To make this vaguely Asian I used a bit of peanut oil, minced garlic, minced ginger, soy sauce and cracked Szechuan pepper. This was cooked further till the garlic was golden. At the finish I drizzled a little sesame oil over. The snow peas did not steam and tasted for all the world like a Chinese stir-fry.
Wow! What an interesting technique! I wouldn't suppose it's mentioned anywhere in the current COTM (which I own but haven't used yet???)
I, too, scaled down my plans. I'll try and post in the applicable GY thread later, but we had the Longevity Noodles from SFTTSE. Boil the noodles, then put them in a bowl with toasted sesame oil. I used fresh linguine because that's what I could find at my regular (not Asian) market. No time for multiple grocery stops these days!
Cut chicken into chunks then put them in a bowl with soy sauce, rice wine, and ginger. Slice some shiitakes and cabbage (I just used regular green cabbage because, again, that's what I could find.)
Swirl peanut oil in the wok, then fry some red pepper flakes. Push those aside (I found this impossible, actually), then put the chicken in a single layer in the bottom for a minute or so until it begins to sear. Then stir fry the chicken with the red pepper flakes for a minute or three until the chicken is just cooked. Remove chicken to a bowl.
Add in the vegetables and stir fry until wilted. Add them to the bowl with the chicken.
Add some more oil to the wok, then stir in the noodles. HEat them up, then add a little soy sauce and rice wine. Some salt and peppers goes in there at some point, too. When the noodles are heated through, add back the chicken and veggies and stir fry until it's all nice and hot, then serve.
All in all, a pretty nice dish. Very one pot in nature so you don't necessarily need a lot of other dishes to serve alongside it.
Basically, it's the first time I've used my wok since we brought the baby home. Not entirely true: this past weekend, since I knew I would be stir-frying for Lunar New Year, I made some popcorn in the wok to help the seasoning a little.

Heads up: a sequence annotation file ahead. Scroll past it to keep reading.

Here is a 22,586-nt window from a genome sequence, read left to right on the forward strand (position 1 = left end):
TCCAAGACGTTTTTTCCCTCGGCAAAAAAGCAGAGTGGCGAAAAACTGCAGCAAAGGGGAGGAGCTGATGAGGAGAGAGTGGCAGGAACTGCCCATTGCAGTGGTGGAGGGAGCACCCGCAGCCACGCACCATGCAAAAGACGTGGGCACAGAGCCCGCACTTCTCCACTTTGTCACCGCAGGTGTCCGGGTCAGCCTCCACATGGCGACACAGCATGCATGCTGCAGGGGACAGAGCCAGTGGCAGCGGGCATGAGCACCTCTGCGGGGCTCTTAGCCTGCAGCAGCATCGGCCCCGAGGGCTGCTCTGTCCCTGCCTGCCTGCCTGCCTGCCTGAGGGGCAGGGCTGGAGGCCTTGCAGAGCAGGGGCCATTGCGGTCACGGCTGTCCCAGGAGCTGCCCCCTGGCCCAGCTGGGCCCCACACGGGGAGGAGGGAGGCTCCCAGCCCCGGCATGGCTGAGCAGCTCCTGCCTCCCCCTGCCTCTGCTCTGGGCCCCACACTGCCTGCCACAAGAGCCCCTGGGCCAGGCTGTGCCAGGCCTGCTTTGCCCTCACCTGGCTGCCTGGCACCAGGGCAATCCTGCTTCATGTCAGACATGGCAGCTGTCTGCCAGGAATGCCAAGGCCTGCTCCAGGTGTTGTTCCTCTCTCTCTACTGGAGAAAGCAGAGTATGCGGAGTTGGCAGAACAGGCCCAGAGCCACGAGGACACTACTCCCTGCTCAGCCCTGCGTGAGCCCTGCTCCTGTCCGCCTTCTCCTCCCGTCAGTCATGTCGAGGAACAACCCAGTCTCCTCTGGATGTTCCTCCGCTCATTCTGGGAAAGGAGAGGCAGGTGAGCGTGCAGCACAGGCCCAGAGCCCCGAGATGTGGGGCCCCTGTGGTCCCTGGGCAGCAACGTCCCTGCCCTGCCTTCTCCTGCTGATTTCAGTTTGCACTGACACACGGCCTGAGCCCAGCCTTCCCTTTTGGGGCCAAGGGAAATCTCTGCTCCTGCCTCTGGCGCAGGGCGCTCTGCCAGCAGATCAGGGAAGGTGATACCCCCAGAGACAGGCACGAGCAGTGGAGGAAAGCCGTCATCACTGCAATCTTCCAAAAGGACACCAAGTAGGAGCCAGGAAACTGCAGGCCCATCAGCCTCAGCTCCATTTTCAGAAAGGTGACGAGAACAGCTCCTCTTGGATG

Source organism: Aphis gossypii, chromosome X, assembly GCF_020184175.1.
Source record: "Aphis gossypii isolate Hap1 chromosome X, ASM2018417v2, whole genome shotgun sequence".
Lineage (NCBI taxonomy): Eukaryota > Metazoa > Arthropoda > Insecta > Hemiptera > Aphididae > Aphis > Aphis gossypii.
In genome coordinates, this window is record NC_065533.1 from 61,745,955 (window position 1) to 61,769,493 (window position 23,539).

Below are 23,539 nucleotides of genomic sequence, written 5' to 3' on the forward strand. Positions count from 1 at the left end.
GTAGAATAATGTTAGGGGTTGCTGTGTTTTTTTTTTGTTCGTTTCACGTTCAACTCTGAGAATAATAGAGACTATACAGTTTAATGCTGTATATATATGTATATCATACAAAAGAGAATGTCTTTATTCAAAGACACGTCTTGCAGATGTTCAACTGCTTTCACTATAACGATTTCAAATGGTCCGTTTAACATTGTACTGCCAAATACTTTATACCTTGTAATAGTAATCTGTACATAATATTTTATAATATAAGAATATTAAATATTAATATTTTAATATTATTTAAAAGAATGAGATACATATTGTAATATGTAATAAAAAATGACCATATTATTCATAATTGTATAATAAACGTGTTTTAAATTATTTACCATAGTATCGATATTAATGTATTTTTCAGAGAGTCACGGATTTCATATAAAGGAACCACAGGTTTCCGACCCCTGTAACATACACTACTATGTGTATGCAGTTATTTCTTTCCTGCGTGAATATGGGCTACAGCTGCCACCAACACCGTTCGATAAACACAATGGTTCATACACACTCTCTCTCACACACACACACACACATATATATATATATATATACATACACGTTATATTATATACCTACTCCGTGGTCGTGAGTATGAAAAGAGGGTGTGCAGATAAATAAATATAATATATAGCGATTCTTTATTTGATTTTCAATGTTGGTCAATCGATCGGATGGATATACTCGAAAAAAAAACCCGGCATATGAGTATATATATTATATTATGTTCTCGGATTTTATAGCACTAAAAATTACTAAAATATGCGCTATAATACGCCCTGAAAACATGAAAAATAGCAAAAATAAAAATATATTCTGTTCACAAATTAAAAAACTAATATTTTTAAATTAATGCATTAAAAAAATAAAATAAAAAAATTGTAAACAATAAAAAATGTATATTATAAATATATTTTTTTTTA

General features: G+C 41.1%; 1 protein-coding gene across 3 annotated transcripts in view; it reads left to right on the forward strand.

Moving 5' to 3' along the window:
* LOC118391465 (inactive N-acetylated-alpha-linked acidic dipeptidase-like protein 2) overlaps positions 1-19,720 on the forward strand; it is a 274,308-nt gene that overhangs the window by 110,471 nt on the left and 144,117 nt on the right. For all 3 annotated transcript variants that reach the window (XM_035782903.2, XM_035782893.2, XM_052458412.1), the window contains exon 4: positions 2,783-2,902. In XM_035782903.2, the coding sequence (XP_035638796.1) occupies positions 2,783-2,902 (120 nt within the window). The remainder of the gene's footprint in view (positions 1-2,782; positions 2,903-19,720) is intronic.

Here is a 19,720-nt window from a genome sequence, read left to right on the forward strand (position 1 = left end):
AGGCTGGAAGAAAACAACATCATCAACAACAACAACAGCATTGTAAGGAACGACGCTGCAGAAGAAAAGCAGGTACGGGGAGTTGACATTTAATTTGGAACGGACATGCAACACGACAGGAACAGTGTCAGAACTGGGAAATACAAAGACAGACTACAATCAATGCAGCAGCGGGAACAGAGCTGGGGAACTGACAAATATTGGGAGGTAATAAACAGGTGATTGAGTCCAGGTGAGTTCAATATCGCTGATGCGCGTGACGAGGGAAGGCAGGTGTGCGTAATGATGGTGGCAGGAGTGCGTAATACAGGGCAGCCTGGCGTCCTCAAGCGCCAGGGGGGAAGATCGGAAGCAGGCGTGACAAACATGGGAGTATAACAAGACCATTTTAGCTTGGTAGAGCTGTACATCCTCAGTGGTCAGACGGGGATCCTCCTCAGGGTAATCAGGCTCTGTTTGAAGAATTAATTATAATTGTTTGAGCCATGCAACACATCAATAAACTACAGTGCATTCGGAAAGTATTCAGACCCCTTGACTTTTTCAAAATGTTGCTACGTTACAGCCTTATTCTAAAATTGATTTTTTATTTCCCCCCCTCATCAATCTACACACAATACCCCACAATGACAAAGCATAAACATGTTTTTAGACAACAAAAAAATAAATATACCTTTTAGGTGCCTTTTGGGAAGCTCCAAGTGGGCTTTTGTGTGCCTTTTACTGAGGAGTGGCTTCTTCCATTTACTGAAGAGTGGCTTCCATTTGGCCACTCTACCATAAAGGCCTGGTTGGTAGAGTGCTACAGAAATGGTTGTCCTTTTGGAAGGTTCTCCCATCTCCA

My noodles did stick. I don't know if that's because I did something wrong, had the wrong noodles or what, but it's clear my wok needs a salt-scrub facial. I'll have to get the book out and remember how to do that.
I'm hoping to make the stir fried peas and mushrooms mentioned above tonight. I decided it was too ambitious last night.
It feels good to be woking again!
re: The Dairy Queen
You know, TDQ, I've had my wok for more than 25 years and I've never given it a salt-scrub facial. Can I suggest that you simply keep using it as is? We use it for simple frying of other recipes than Asian. Continue use is what builds up the non-stick/seasoning quality.. Perhaps others may have different ideas about this, but it has worked for us.
I'm completely okay with not doing a salt scrub, but how do you get food off if it sticks without scrubbing off the patina?
I'm telling you, there are two reasons I don't use my wok more:
1) Fear of cooking with oil over high heat (I'm getting over this one...)
2) Too lazy to care for my wok and/or fear that it's too high maintenance.
Yep, repeated use, and the odd oiling + high heat after use. It is really just about the same as a cast iron skillet.
When starchy stuff occasionally sticks (noodles, heavy potato starch sauces etc), once the food is out, I just add a little water to the wok, bring to a quick boil, and use a kitchen veg brush to get the gunk off (it will come off easily once boiled), then rinse, heat to dry, and oil if absolutely necessary (not usually needed). You really don't need salt, and most importantly just don't let dish soap get anywhere near it.